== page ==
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I have an interview for a postdoc position in Mathematics at a very good university in the UK. The interview committee comprises a maths professor (not in my field, which is analysis of PDEs) and three other professors from other scientific disciplines.

I do not expect any technical questions since they are not in my field. But I am worried they will ask me: "why is your work important/useful/relevant?" in the context of applications to real-life. What can I say in such a situation? Also does anyone have any general advice to what such a panel might ask me?

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    Is it an applied postdoc? If you're working in PDEs then "real life" applications (as though maths isn't real life!) shouldn't be too tough to come up with? I don't think the panel is necessarily looking for killer answers here, they just want to see that you've thought about how your work fits in the "bigger picture". – P.Windridge May 12 '15 at 19:15
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    please slap them if they use the phrase "real life" :D – P.Windridge May 12 '15 at 19:15
  • Also, is the postdoc for a specific project (e.g. on an EPSRC grant) or will you be doing independent research? – P.Windridge May 12 '15 at 19:21
  • @P.Windridge Thanks for the advice. Basically the university awards x number of maths postdocs in a year, and those are awarded by this committee. Essentially I can do what I want if I get the postdoc. – JackPasl May 12 '15 at 19:31
  • For specific postdoc positions in the UK the panel is required to ask all interviewees the same set of technical questions. I mention this because you say you don't expect this kind of question, just in case. – Miguel May 12 '15 at 19:38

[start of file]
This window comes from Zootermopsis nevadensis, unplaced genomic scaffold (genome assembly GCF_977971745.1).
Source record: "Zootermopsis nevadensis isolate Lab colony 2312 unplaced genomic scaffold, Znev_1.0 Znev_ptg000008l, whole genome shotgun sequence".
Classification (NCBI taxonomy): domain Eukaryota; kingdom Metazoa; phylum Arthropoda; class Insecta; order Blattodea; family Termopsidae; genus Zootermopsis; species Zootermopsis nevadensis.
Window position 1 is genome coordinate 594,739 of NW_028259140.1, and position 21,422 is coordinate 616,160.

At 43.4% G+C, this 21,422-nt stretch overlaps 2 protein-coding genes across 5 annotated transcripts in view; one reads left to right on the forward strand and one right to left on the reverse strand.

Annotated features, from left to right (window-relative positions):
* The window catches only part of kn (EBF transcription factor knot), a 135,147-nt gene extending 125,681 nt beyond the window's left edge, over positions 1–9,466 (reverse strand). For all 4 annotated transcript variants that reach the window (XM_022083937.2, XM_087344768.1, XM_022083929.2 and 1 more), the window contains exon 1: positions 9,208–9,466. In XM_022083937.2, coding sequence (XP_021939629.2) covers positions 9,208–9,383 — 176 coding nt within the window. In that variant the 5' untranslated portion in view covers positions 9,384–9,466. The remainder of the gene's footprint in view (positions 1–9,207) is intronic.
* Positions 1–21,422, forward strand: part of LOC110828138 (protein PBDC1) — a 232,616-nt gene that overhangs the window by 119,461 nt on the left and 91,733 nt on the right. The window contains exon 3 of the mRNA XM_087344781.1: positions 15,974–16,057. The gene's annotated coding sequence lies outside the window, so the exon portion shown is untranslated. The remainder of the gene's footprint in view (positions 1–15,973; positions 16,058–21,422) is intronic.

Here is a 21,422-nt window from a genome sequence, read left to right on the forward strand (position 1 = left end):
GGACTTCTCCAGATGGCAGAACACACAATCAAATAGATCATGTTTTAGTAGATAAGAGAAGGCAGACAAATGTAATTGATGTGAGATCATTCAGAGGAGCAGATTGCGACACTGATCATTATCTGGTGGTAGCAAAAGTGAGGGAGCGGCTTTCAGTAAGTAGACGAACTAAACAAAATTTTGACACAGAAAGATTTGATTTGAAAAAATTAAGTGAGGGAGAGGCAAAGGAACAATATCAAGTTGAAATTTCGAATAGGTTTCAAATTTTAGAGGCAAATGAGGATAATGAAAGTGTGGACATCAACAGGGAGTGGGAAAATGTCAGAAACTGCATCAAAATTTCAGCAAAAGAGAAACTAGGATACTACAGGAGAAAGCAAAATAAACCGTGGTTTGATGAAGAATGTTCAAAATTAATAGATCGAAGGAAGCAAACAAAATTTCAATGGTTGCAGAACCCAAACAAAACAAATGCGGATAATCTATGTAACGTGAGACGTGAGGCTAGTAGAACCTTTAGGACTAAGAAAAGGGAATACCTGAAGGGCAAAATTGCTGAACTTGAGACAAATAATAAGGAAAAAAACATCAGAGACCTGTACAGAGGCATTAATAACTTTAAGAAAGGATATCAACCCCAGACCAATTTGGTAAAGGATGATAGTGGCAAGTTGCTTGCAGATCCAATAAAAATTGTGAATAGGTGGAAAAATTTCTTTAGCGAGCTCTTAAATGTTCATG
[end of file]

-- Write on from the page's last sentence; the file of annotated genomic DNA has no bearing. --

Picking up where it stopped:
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Why should you be worried? This is a pretty standard postdoc position interview question and you should be prepared to answer it.

I echo P.Windridge's comment:- your specific answer may be less important than a clear indication that you've considered how your research fits in, extends, challenges, tests the current state of the art in your field.

You've set the problem of answering this question in the context of "real life", whatever that is. For your specific case, I would have thought the "real life" applications of PDEs is easily referenced.

  • Well I work in existence of solutions to PDEs. So I can say eg. "this PDE comes from heat diffusion across a rod" though my work has nothing to do with the physical motivation of it. I just feel "cheap" for saying something like that but I guess I have to. – JackPasl May 13 '15 at 15:55

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